A couple of weeks prior to Interbike, I was invited to Salsa Cycles headquarters inside of parent company Quality Bicycle Parts warehouse and office complex in Bloomington, Minnesota. The purpose of the visit was to preview the 2009 Salsa Cycles line up and ride the new Selma single speed 29″er.

The Selma is basically a take off on Salsa’s Mamasita 29″er geared hard tail bike. The two models share the same geometry, (tweaked for 2009), the same Scandium enhanced aluminum frame with carbon fiber seat stays, and 29 inch wheels. The difference is that the Selma is a dedicated single speed rig, sporting an eccentric bottom bracket, and no provisions for cable stops for derailleur cables. (There is a derailleur hangar for those that would want to rig the Selma for gears.)

I got to swing a leg over the Selma at one of the best single track loops in the Mid-West, the Murphy-Hanrahan trail system. The trails are swoopy, have nice climbs and descents, and basically just smile inducing terrain in a typical upland woods atmosphere. The Selma I rode was equipped with a Fox F-29 front fork, Mavic Cr29max wheels shod with Hutchinson Pythons, and was running a 34 X 19 gear. The gear was perfect for the fast buffed trails with the Fox fork providing excellent steering characteristics with it’s 46mm offset mated to the new front head angle on the Selma/Mamasita bikes. Steering was intuitive and didn’t require a lot of arm input or crazy body english to get around the tighter corners at “Murph”.

While this was my first ride on the Selma, I have been on several Mamasita’s, so I had a backdrop to compare the Selma to. The new tweaks to the geometry have made the Mamasita/Selma platform better, in my opinion. I no longer feel that the front wheel is tucked too far beneath the frame in descents, which made the bike feel nervous in those situations. Now I feel the bike can be let go to fly down hill more since it has a more stable feel on the backsides of the steeps. I also noticed that the Selma felt torsionally stiffer than previous Mamasita’s I had ridden. I asked about this and was told that European testing standards are getting more stringent in regards to bicycles. This prompted Salsa to spec a slightly heavier, thicker down tube on the new Selma and Mamasita to insure the frames would exceed the testing standards. However that may be, it results in a more precise steering feel, and for the Selma, a great feel on out of the saddle grunts which are common on single speed bikes.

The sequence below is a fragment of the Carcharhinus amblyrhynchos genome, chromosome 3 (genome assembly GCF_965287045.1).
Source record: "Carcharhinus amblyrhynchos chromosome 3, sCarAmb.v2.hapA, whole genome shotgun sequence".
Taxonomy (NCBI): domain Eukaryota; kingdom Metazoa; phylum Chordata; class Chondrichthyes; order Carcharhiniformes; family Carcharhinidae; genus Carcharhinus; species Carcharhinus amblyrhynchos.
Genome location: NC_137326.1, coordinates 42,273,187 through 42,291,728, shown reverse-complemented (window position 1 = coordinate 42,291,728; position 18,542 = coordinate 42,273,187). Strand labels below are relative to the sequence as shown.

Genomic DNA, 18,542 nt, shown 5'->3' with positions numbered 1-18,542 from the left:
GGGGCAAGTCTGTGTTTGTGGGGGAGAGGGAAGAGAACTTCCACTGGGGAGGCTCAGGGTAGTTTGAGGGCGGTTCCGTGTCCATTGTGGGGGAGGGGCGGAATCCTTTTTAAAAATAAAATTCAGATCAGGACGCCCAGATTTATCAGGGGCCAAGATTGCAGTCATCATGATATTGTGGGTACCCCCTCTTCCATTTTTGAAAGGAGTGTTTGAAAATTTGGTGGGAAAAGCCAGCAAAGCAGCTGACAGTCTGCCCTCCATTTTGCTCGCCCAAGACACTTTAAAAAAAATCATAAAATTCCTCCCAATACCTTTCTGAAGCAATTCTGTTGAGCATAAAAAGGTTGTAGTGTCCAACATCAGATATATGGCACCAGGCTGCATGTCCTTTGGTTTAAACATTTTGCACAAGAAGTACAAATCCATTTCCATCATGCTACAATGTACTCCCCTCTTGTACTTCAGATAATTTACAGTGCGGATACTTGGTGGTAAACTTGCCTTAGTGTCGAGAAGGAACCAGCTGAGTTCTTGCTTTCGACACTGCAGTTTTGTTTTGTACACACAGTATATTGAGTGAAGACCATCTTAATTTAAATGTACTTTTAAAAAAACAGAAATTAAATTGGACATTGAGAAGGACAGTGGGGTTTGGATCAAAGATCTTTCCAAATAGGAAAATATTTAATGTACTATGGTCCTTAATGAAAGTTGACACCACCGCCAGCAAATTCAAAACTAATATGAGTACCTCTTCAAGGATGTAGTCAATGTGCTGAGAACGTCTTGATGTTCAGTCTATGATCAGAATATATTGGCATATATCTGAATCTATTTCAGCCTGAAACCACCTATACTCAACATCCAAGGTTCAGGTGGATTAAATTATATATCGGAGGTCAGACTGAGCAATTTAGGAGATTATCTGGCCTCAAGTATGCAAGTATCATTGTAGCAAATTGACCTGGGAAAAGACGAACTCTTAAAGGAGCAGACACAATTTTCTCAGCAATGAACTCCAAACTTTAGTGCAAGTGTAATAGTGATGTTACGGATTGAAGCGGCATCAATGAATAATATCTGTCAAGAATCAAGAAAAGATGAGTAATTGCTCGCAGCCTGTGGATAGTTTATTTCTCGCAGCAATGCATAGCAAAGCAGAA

Of course, the rear end carries over from the Mamasita frame and here again, the magic of the flattened Scandium chainstays, flattened carbon seat stays, and exposed seat post make for a ride that is smoother than your typical hardtail. All without feeling flexy, or inefficient. Talking about efficiency, the Selma delivers in spades with a solid bottom bracket area and quick acceleration when you decide to stomp on the pedals. It is definitely a high performance single speed platform.

Then you have the Selma’s looks, which are in line with the rest of Salsa’s 2009 line up graphically. It has a distinct look without going over the top. The blue is pleasant to the eye and will lend itself well to anyone liking the new trend for white components or blue anodized componentry. (See the Selma show bike decked out with blue Hope components.)

Overall, the Selma should satisfy those who clamoured for a single speed Mamasita and should also appeal to those looking for a high performance single speed sled in 2009. It handles with quickness, but retains downhill stability, is very efficient in power transfer, but has that nice ride quality that the unique frame design has to offer. All in all, a fantastic new addition to Salsa’s 29″er line up.